Pushback on housing funding illustrates division on homeless programs
The city had proposed winding down a housing program but reversed course after criticism from Housing Commission
A housing program that just last week was in jeopardy of winding down appears to have been given new life after the San Diego Housing Commission raised concerns that the city was more focused on temporary homeless solutions such as shelters rather than housing,
At stake were three city-funded rapid rehousing programs, which provide rent subsidies that gradually taper off as individuals or households become self-sufficient. The San Diego Housing Commissioners learned last week that the city had planned to end the programs, sparking sharp criticism from board members.
“This is a situation where there’s a clash with reality,” Commissioner Eugene “Mitch” Mitchell said about the proposal to wind down the programs, which commissioners said were needed to help households avoid homelessness.
Housing Commission interim CEO Jeff Davis said he has since been reassured by Mayor Todd Gloria that the programs will continue after all, though that has not been formalized and a funding source hasn’t yet been identified.
The brief dispute may point to a larger, more complex issue that San Diego and other cities face as the number of homeless people living outdoors appears to surge and the public demands action. Shelters will get hundreds of people quickly off the streets, at least temporarily, while housing has a greater long-term success rate at solving homelessness.
And when there’s only so much money available, sometimes choices have to be made.
At the Housing Commission’s May 5 meeting, Executive Vice President of Strategic Initiatives Lisa Jones told board members that she had attended a city Budget Review Committee meeting the previous day and learned that the city’s Homeless Strategies and Solutions Department was focusing on crisis response beds to get people off the street.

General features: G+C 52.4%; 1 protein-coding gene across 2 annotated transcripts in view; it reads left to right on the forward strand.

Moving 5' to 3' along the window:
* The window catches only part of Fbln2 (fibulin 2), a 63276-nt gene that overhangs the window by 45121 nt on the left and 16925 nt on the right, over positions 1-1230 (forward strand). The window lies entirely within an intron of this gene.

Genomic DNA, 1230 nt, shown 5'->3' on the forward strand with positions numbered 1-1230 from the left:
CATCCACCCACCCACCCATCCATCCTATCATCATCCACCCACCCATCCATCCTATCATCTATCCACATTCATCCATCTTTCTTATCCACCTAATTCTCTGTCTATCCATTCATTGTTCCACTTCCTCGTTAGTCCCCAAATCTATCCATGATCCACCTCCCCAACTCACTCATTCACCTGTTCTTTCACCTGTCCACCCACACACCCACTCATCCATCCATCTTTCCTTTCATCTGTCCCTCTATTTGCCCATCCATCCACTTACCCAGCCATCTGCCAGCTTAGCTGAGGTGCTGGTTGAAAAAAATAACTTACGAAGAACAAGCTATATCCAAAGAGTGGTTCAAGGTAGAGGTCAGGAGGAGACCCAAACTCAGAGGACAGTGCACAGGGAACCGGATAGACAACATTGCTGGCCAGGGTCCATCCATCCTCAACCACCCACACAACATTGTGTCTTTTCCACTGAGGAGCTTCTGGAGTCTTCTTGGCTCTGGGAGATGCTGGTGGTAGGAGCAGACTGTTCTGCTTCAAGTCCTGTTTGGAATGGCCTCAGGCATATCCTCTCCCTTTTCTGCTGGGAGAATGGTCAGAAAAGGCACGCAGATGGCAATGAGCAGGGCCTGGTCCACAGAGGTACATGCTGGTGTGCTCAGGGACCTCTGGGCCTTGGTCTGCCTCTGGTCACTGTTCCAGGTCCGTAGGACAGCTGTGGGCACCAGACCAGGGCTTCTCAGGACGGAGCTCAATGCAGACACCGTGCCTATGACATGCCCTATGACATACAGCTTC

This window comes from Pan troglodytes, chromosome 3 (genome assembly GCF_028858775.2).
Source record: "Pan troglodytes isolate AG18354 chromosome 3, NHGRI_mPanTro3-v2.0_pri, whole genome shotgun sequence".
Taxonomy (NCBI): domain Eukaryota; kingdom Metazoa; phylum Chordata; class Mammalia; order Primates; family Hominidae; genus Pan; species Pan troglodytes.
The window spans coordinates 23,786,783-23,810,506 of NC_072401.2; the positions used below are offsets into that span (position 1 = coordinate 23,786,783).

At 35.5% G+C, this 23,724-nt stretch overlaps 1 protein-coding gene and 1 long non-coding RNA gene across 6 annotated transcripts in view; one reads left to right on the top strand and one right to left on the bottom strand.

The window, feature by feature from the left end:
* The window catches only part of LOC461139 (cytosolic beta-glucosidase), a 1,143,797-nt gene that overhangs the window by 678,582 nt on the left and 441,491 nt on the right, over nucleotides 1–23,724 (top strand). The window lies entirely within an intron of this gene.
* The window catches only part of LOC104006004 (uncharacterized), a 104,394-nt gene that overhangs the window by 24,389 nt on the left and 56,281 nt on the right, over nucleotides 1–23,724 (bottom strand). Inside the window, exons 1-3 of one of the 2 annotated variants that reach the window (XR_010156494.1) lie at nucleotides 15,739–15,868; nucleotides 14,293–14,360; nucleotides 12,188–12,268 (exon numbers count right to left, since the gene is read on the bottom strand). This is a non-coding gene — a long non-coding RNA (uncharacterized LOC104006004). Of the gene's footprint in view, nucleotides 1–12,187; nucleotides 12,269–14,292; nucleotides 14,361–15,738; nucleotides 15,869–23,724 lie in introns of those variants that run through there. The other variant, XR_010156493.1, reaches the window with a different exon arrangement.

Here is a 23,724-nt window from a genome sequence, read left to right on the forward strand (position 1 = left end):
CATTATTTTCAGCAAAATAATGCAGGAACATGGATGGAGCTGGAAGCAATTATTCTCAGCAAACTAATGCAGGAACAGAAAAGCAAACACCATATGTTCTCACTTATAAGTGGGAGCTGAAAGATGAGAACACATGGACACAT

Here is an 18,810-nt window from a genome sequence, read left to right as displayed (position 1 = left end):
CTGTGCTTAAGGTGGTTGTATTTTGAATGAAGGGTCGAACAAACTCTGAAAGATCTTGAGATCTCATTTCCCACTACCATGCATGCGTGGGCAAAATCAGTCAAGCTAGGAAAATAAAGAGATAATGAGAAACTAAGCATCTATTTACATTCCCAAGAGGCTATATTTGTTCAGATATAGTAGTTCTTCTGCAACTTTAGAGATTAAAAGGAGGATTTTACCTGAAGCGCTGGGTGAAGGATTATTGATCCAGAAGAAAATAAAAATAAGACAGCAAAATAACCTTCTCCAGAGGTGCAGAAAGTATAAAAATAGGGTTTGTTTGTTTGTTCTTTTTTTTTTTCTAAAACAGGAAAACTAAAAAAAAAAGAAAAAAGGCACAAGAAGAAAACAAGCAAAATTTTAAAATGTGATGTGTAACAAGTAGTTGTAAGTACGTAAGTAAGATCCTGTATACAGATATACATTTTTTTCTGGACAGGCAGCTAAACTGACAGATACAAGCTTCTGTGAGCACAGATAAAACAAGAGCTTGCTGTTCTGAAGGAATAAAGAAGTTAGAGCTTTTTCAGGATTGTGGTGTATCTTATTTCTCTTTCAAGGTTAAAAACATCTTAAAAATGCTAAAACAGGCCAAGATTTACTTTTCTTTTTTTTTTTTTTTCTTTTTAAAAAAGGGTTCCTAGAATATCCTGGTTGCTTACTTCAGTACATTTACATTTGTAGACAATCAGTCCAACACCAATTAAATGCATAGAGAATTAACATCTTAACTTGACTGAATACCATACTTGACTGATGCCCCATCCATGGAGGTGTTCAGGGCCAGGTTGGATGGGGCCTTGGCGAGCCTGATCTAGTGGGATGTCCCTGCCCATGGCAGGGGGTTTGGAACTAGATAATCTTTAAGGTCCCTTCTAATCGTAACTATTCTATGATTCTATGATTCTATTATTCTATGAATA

Staff members also told commissioners that the city had plans to wind down the rapid rehousing programs it ran through the Salvation Army, Home Start and People Assisting the Homeless. Together, they had found housing for 148 households since 2019, but 63 households still needed assistance.
The three programs cost about $2 million annually, and commissioners agreed to provide $910,000 to keep them going beyond June 30 to help the 63 households avoid falling back into homelessness.
The three rapid rehousing programs are among 10 run in the city, including one run by the Housing Commission and six run by different service providers.
Throughout the county, more homeless people appear to be living outdoors, in tents and makeshift structures. Whether that perception is true may be confirmed next Thursday, when the San Diego Regional Task Force on Homelessness releases results of the count of homeless people taken in February.
As homelessness becomes a more visible issue, more cities throughout the county also are discussing how to respond. For the first time, Vista is discussing opening its own shelter, and Oceanside plans to open its shelter later this year. The San Diego Rescue Mission has created a new outreach team and bought a National City church it plans to convert into a shelter next year.
In El Cajon, the nonprofit Amikas is building small homes for homeless mothers and their children on church property, and Chula Vista is creating a shelter with prefab structures. The first resource center for homeless people in Pacific Beach is expected to open by the end of the month.
Law enforcement still is involved in homeless outreach, but a court decision that prohibits citing people for sleeping outdoors if they have no other place to be has caused some cities to shift their enforcement policies and begin offering hotel vouchers to get people temporarily off the street.